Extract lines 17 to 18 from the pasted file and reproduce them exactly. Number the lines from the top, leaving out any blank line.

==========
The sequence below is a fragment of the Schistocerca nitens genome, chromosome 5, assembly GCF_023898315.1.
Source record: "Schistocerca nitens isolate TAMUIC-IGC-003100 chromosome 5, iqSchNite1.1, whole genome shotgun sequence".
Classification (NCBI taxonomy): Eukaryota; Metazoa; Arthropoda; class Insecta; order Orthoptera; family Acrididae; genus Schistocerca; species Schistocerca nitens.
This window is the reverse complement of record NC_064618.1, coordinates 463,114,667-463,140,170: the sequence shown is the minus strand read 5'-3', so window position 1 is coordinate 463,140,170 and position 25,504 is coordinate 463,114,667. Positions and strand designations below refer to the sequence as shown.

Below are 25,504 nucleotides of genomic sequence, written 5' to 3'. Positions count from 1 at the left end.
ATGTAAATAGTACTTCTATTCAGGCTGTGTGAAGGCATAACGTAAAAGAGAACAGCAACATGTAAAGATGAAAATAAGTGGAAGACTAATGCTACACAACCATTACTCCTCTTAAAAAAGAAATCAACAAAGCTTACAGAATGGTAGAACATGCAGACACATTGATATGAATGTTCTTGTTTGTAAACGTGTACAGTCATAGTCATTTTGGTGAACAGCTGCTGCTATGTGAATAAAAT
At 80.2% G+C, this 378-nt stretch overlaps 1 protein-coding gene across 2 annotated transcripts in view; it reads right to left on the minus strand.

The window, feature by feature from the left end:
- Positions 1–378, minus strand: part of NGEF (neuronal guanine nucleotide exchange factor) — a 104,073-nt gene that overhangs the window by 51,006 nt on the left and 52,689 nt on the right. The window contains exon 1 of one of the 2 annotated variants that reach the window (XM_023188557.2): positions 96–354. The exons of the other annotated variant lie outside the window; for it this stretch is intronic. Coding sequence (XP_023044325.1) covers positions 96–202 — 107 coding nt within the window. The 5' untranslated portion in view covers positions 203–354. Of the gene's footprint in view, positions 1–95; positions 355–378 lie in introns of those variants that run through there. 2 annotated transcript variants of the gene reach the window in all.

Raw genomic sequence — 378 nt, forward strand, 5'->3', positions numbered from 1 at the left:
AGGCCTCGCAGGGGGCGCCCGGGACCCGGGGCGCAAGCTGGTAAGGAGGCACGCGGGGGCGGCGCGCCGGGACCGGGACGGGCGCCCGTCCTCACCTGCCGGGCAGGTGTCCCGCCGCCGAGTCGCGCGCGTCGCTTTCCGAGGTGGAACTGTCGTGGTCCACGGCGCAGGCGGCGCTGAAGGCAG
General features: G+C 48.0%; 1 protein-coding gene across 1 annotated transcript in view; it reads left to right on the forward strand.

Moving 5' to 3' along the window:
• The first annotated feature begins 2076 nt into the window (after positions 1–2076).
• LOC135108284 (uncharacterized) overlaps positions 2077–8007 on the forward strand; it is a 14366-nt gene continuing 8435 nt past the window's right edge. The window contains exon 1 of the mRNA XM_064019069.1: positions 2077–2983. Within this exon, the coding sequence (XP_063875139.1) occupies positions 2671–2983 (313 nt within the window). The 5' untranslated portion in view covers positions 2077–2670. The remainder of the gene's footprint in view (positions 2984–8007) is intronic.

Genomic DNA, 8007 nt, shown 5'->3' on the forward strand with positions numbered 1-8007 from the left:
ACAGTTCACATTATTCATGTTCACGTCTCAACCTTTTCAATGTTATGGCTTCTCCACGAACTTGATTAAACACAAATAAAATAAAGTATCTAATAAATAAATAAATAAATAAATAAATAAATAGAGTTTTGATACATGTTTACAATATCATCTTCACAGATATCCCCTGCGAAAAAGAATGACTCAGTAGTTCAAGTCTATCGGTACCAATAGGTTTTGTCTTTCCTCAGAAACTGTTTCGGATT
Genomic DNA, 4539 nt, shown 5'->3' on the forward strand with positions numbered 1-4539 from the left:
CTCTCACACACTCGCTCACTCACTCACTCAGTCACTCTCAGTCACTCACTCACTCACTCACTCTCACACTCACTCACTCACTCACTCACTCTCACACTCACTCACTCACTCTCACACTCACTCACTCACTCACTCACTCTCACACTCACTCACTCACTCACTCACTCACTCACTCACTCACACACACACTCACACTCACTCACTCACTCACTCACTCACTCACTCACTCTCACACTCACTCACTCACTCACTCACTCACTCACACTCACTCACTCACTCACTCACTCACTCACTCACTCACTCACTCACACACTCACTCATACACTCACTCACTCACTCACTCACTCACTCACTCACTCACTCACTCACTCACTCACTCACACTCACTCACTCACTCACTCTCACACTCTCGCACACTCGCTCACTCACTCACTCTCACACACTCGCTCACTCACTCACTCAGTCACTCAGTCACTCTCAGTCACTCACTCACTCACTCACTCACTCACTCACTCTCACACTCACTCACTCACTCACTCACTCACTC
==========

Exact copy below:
ACAGTTCACATTATTCATGTTCACGTCTCAACCTTTTCAATGTTATGGCTTCTCCACGAACTTGATTAAACACAAATAAAATAAAGTATCTAATAAATAAATAAATAAATAAATAAATAAATAGAGTTTTGATACATGTTTACAATATCATCTTCACAGATATCCCCTGCGAAAAAGAATGACTCAGTAGTTCAAGTCTATCGGTACCAATAGGTTTTGTCTTTCCTCAGAAACTGTTTCGGATT
Genomic DNA, 4539 nt, shown 5'->3' on the forward strand with positions numbered 1-4539 from the left: